Journal of Sports Science and Medicine
Journal of Sports Science and Medicine
ISSN: 1303 - 2968   
Ios-APP Journal of Sports Science and Medicine
Androit-APP Journal of Sports Science and Medicine
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©Journal of Sports Science and Medicine (2006) 05, 646 - 655

Research article
The Influence of a Foot Orthotic on Lower Extremity Transverse Plane Kinematics in Collegiate Female Athletes with Pes Planus
R. Carcia Christopher1, , Joshua M. Drouin2, Peggy A. Houglum1
Author Information
1 Duquesne University, Pittsburgh, PA, USA
2 Lock Haven University, Lock Haven, PA, USA

R. Carcia Christopher
‚úČ 106 Rangos School of Health Sciences, Department of Physical Therapy, Duquesne University, Pittsburgh, PA 15282, USA
Email: carcia@duq.edu
Publish Date
Received: 07-06-2006
Accepted: 12-10-2006
Published (online): 15-12-2006
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ABSTRACT

Non-contact anterior cruciate ligament (ACL) injuries in female athletes remain prevalent. Athletes with excessive foot pronation have been identified to be at greater risk for non-contact ACL injury. Excessive foot pronation has been linked to increased medial tibial rotation. Increased medial tibial rotation heightens ACL strain and has been observed at or near the time of ACL injury. Foot orthotics have been shown to decrease medial tibial rotation during walking and running tasks. The effect of a foot orthotic on activities that simulate a non-contact ACL injury mechanism (i.e. landing) however is unknown. Therefore, the objective of this study was to determine whether a foot orthotic was capable of altering transverse plane lower extremity kinematics in female athletes during landing. Twenty uninjured collegiate female athletes participating in the sports of basketball, soccer or volleyball with pes planus volunteered. Utilizing a repeated measures counterbalanced design, subjects completed two landing tasks with and without a foot orthotic using standardized footwear. The prefabricated orthotic had a rigid shell and a 6 extrinsic rear-foot varus post. Dependent measures included initial contact angle, peak angle, excursion and time to peak angle for both the tibia and femur. Statistical analysis suggested that the selected foot orthosis had little influence over lower extremity transverse plane kinematics. Several factors including: the limitation of a static measure to predict dynamic movement, inter-subject variability and the physical characteristics of the orthotic device likely account for the results. Future research should examine the influence of different types of foot orthotics not only on lower extremity kinematics but also tibiofemoral kinetics.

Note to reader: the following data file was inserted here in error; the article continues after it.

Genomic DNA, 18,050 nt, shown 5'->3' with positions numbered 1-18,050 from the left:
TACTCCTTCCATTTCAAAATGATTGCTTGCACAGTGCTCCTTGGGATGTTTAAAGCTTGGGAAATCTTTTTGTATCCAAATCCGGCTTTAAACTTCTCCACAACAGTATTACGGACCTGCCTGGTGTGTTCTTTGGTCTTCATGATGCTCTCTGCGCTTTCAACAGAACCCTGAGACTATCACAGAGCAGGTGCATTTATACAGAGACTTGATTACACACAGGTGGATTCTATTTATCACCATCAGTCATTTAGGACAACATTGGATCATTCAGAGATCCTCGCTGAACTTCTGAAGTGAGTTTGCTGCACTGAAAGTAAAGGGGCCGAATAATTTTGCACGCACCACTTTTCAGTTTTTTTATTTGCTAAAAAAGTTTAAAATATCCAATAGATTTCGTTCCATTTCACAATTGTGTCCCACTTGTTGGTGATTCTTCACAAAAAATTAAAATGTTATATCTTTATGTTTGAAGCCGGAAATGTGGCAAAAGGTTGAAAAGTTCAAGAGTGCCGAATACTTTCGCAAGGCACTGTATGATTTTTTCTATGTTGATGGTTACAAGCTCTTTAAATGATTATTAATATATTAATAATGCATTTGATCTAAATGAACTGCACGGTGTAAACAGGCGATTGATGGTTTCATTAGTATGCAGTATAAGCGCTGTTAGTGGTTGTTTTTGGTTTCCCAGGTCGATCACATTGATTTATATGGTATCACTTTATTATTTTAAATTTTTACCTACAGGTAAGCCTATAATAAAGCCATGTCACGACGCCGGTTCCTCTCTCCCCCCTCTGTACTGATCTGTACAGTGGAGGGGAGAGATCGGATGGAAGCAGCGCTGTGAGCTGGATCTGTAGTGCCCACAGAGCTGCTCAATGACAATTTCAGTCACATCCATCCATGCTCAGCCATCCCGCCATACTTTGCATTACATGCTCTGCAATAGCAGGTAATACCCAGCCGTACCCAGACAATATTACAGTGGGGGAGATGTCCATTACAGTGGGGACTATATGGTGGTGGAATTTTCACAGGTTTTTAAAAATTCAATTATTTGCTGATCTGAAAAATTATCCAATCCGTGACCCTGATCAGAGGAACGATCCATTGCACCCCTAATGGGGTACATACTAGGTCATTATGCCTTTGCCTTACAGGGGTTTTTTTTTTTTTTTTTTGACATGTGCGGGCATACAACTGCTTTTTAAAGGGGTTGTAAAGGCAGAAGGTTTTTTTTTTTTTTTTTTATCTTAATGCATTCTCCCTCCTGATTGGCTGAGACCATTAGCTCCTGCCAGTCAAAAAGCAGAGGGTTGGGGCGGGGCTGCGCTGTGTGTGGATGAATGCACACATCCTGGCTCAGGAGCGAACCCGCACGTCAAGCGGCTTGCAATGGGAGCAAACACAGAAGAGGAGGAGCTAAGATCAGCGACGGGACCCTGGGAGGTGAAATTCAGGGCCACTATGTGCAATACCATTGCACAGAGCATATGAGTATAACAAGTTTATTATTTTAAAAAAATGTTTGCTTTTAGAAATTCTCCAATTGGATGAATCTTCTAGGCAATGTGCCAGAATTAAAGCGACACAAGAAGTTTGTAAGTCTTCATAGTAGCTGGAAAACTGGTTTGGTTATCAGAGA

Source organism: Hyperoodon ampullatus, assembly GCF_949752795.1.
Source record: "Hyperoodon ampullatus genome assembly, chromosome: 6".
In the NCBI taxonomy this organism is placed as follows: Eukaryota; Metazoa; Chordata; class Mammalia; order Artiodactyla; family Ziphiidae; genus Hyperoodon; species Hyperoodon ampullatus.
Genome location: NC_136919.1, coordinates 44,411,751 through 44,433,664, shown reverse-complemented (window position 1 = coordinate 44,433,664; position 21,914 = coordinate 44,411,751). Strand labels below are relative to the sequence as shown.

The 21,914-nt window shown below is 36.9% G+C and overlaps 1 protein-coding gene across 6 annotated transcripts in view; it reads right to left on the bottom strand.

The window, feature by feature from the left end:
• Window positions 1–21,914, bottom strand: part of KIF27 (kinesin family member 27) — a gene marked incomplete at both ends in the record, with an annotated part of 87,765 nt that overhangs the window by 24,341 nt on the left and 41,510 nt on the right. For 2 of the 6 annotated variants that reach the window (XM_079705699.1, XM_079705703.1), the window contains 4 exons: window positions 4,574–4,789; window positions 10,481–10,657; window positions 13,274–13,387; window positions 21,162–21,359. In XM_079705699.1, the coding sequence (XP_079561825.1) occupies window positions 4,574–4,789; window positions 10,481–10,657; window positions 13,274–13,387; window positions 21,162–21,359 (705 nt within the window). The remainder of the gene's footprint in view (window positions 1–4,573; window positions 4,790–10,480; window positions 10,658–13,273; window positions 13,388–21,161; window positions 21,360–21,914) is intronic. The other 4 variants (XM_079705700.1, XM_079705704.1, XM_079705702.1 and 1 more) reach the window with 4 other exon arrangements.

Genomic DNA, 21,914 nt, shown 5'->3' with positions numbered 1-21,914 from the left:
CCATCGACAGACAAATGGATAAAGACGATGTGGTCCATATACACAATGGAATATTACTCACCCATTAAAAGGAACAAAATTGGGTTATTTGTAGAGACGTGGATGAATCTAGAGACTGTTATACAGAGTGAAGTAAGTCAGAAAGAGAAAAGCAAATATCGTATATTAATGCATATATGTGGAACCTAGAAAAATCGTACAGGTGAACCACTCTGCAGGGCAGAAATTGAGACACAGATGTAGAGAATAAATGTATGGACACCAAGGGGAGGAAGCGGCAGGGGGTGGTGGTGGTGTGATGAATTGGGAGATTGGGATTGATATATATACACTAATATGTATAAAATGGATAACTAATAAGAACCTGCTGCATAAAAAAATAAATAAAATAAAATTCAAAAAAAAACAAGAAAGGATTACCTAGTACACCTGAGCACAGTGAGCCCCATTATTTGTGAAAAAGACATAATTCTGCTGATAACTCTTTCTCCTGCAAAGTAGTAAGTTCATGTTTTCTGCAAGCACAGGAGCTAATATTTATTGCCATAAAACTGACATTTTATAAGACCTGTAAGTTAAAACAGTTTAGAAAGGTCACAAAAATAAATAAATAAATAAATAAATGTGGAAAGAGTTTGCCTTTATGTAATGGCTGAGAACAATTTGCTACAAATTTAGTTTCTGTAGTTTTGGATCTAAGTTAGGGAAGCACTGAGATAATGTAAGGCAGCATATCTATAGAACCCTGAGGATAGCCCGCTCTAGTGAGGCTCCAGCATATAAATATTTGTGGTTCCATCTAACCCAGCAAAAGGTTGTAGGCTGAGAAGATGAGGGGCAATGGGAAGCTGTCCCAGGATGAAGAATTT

Key words: ACL, hyperpronation, intervention, navicular drop, pes planus


           Key Points
  • Lower extremity transverse plane kinematics in female athletes during a landing task exhibit substantial variability.
  • A rigid prefabricated foot orthotic does not significantly alter transverse plane lower extremity kinematics in female athletes with a navicular drop of at least 8mm.
  • Additional study is necessary before firm conclusions regarding the influence of an orthotic device on lower extremity kinematics, kinetics, neuromuscular control and ultimately injury rates can be made.
 
 
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